The issue of “national security” became evident when the United States Food and Drug Administration announced in March 2020 that there was a shortage of life-saving antibiotics to respond to peak Covid-19 cases due to a shortage of raw components made in the PRC. Due to China’s role As a global supplier of personal protective equipment (PPE), medical devices, antibiotics and active pharmaceutical ingredients, this supply chain reality has led to shortages of essential medical supplies in the United States in due to limited national stocks and insufficient American industrial capacity

In 2020, the Trump administration persuaded Taiwan Semiconductor Manufacturing Company (TSMC), the world’s largest semiconductor chip maker (which controls the majority of the global foundry market) to to build a semiconductor manufacturing plant in Arizona. Joe Biden ran for president in 2020 on a economic development platform support a “global manufacturing and innovation strategy”. In March 2021, the Biden administration announced “The American plan for employment”Underscoring its commitment to revitalize American manufacturing, secure American supply chains, invest in research and technological development (R&D) and train Americans for the jobs of the future. Also in that plan, President Biden called on Congress to allocate $ 50 million for semiconductor manufacturing and research.

In June, the US Senate passed the U.S. Innovation and Competition Act (USICA) by a bipartisan vote of 68-32. The law adds a technology directorate to the National Science Foundation that will financially “prime” technology development centers across the United States, directly allocate $ 52 billion to a national semiconductor initiative, and establish new controls over it. foreign participation in the US R&D system. The United States House of Representatives is currently developing and discussing counterproposals to certain provisions of the USICA. To March 2021 report published by the United States National Security Commission on Artificial Intelligence recommends $ 35 billion in federal semiconductor subsidies and export controls on advanced semiconductor manufacturing equipment.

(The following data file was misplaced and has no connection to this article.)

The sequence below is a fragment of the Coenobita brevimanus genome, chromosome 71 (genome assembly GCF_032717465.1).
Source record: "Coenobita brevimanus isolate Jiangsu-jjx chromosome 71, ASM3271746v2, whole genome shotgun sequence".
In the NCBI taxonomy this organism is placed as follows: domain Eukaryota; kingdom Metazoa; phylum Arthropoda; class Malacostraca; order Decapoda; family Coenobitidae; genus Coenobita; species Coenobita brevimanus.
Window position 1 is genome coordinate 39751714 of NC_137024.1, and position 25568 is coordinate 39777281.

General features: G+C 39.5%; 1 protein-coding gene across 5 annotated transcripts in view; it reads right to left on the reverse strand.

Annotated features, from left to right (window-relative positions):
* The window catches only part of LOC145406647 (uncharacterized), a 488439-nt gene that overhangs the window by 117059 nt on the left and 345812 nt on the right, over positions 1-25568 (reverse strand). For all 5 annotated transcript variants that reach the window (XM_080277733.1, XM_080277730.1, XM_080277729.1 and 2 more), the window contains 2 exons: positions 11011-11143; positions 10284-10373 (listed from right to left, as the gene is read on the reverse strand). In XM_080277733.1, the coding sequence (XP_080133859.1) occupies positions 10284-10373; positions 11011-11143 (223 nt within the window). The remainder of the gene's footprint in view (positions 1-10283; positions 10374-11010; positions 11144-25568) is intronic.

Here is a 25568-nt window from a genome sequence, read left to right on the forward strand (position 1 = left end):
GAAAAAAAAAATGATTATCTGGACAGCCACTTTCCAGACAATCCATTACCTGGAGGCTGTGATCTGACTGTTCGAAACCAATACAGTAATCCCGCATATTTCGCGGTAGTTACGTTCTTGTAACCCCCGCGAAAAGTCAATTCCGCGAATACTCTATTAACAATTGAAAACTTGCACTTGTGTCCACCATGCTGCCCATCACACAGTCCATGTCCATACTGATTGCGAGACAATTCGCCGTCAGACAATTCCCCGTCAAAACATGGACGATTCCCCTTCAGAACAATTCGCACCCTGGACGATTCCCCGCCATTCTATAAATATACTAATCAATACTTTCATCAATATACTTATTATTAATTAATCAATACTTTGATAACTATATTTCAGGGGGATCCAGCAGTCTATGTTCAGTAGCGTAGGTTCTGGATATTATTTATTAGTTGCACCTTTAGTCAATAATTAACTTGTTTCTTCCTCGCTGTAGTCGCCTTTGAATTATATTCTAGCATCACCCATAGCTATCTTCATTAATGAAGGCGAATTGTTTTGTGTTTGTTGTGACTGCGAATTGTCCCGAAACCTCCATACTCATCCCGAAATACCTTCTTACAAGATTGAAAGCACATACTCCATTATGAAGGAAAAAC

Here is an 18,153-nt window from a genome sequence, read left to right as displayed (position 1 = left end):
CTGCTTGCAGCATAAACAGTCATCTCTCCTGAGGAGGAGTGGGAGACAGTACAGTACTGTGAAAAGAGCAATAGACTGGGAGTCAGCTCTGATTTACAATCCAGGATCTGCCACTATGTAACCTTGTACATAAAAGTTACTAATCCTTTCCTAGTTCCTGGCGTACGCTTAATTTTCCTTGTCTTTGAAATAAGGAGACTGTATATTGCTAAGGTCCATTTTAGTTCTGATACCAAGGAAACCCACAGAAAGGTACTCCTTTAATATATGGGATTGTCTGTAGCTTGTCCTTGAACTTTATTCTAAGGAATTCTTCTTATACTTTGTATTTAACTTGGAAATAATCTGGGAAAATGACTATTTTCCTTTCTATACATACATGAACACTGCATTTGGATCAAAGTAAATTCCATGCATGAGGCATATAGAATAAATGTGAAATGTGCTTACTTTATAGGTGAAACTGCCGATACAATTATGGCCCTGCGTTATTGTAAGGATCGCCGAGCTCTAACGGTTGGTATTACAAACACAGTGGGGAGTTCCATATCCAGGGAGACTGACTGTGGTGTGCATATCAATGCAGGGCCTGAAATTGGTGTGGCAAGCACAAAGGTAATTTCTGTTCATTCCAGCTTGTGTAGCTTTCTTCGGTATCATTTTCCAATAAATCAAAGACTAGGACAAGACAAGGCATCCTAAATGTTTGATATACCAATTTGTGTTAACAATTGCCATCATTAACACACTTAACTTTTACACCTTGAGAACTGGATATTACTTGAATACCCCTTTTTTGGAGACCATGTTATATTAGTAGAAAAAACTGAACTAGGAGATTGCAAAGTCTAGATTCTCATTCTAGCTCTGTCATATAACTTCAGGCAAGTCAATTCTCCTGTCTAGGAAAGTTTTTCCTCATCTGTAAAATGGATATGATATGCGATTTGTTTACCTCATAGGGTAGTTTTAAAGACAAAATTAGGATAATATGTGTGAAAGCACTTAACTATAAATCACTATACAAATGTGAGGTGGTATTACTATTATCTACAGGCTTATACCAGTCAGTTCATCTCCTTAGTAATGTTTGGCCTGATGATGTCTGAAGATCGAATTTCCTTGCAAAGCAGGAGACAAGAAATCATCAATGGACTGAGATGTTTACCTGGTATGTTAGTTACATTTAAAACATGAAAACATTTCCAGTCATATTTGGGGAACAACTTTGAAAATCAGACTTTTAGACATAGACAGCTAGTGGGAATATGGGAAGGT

Biparty support for a US industrial strategy focused on expanding and protecting domestic advanced manufacturing has emerged not only with the prospect of improving global economic competitiveness, but for critical national security reasons. Yet he must be tempered by the fact that many industries will compete for the largesse of the federal government on tenuous claims. An American industrial strategy must not degenerate into a de facto industrial policy of government picking “Winners and losers”; therefore, evidence of close government intervention must be both compelling and compelling in the national interest.

There is no doubt that national security concerns are generating increased political support for US industrial strategy. With the PRC strongly calling for a unified China, this places the United States in a potentially catastrophic position if Taiwan’s forced reunification with the PRC occurs, as the United States manufactures locally 12 percent of all semiconductors demanded by American consumers. It is the harsh reality of the new reality of political economy that guides U.S. industrial strategy and the renewed political imperative to welcome the advanced manufacturing supply chain.

Thomas A. Hemphill is David M. French Distinguished Professor of Strategy, Innovation, and Public Policy in the School of Management at the University of Michigan-Flint.

Image: Reuters.